Littler launches library
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The writer, who grew up in and around St Albans and Hemel Hempstead, returned to his roots to celebrate the vibrant installation in the school’s library, which pupils from nursery to Year 6 are able to visit every week as part of their learning.
Littler, whose Frostheart trilogy hit the No 1 Best Seller list in 2019, captivated pupils with a workshop explaining what it is like to be an author and illustrator. He treated children to a sneaky peek at ideas and sketches from the note books he used when planning his latest story, Arkspire. The children also had a go at creating a character from the fantasy adventure novel with Jamie, in a draw-along session.
“I definitely want to become an author now,” said one Year Four pupil. “It was great to see how writers’ first ideas sometimes aren’t the best, just like mine. It was fun seeing how Jamie’s ideas got better and developed. I think it will help me when I am trying to write a story.”
Unveiling the mural, which features covers from books that the children from 3-11 year-olds study in reading and writing lessons, the award-winning author praised the library and the wide range of fiction and non-fiction available. “Making reading accessible to all is so important. It’s great to see a school with a library packed full of so many books, representing all backgrounds and cultures.”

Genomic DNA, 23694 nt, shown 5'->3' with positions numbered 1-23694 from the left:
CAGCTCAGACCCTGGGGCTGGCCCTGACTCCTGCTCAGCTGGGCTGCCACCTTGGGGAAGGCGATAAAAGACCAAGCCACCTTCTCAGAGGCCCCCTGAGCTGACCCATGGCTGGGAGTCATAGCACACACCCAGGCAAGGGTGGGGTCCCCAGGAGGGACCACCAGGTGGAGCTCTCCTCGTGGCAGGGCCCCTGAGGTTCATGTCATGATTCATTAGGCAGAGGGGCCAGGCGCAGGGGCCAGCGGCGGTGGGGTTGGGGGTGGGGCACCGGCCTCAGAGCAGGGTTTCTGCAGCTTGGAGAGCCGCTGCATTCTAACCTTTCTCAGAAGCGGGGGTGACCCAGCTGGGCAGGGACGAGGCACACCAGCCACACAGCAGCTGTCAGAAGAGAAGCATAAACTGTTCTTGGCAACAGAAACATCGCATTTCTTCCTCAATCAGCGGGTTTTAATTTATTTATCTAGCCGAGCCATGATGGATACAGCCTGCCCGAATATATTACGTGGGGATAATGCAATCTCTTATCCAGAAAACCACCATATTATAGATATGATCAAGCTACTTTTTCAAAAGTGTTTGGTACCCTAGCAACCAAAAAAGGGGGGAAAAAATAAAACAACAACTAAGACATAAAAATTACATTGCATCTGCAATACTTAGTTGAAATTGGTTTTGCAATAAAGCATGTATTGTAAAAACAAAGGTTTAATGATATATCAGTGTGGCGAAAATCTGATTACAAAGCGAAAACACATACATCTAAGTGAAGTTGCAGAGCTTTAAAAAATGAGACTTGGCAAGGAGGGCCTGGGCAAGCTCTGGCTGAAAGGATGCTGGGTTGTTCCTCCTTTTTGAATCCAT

The mural is one of the latest innovations the school is adopting to encourage a life-long love of reading in pupils. Other initiatives include an exciting phonics scheme which uses monsters to teach sounds, parents visiting the library with their child’s class and even Pixie – a ‘reading dog’ provided by Canine Concern – who the children read their stories to when she visits each week. Pixie was present at the unveiling too.
The school’s efforts with reading are paying off, with children recording above national average results in the Phonics Screening Test in Year One and the Year Six SATs Reading paper. The reading paper hit the headlines earlier this year after widespread criticism that it was too hard, however the 2-form entry in Redbourn bucked the trend, with 82% of pupils achieving the expected standard or higher.
“We want every child to love books, for the mystery, the information, the escape and the adventure,” said Assistant Head, Tracey Couch. “The chance to hear from a real-life author, and someone who grew up locally, is inspirational to our children. Events like this, and the fact we are using the wide range of genres and topics in the books on the mural in our teaching every day, are helping us to achieve that goal.”